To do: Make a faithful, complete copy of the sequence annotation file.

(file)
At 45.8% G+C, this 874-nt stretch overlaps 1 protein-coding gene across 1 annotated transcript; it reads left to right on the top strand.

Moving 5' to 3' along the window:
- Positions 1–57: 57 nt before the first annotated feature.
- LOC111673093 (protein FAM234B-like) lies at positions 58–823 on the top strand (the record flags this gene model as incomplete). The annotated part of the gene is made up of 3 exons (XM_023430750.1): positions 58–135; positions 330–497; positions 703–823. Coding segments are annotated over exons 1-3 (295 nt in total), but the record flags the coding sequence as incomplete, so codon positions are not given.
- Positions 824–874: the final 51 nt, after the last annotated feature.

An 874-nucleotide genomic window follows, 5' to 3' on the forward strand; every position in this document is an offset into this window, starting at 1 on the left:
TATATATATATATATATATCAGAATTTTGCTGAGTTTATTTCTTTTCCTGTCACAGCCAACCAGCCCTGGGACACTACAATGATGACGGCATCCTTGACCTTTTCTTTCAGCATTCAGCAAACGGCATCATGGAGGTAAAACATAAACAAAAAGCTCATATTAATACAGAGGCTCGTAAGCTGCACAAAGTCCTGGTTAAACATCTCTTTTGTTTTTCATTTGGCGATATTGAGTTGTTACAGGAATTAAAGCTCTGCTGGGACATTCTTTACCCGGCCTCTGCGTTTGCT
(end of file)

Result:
At 45.8% G+C, this 874-nt stretch overlaps 1 protein-coding gene across 1 annotated transcript; it reads left to right on the top strand.

Moving 5' to 3' along the window:
- Positions 1–57: 57 nt before the first annotated feature.
- LOC111673093 (protein FAM234B-like) lies at positions 58–823 on the top strand (the record flags this gene model as incomplete). The annotated part of the gene is made up of 3 exons (XM_023430750.1): positions 58–135; positions 330–497; positions 703–823. Coding segments are annotated over exons 1-3 (295 nt in total), but the record flags the coding sequence as incomplete, so codon positions are not given.
- Positions 824–874: the final 51 nt, after the last annotated feature.

An 874-nucleotide genomic window follows, 5' to 3' on the forward strand; every position in this document is an offset into this window, starting at 1 on the left:
TATATATATATATATATATCAGAATTTTGCTGAGTTTATTTCTTTTCCTGTCACAGCCAACCAGCCCTGGGACACTACAATGATGACGGCATCCTTGACCTTTTCTTTCAGCATTCAGCAAACGGCATCATGGAGGTAAAACATAAACAAAAAGCTCATATTAATACAGAGGCTCGTAAGCTGCACAAAGTCCTGGTTAAACATCTCTTTTGTTTTTCATTTGGCGATATTGAGTTGTTACAGGAATTAAAGCTCTGCTGGGACATTCTTTACCCGGCCTCTGCGTTTGCT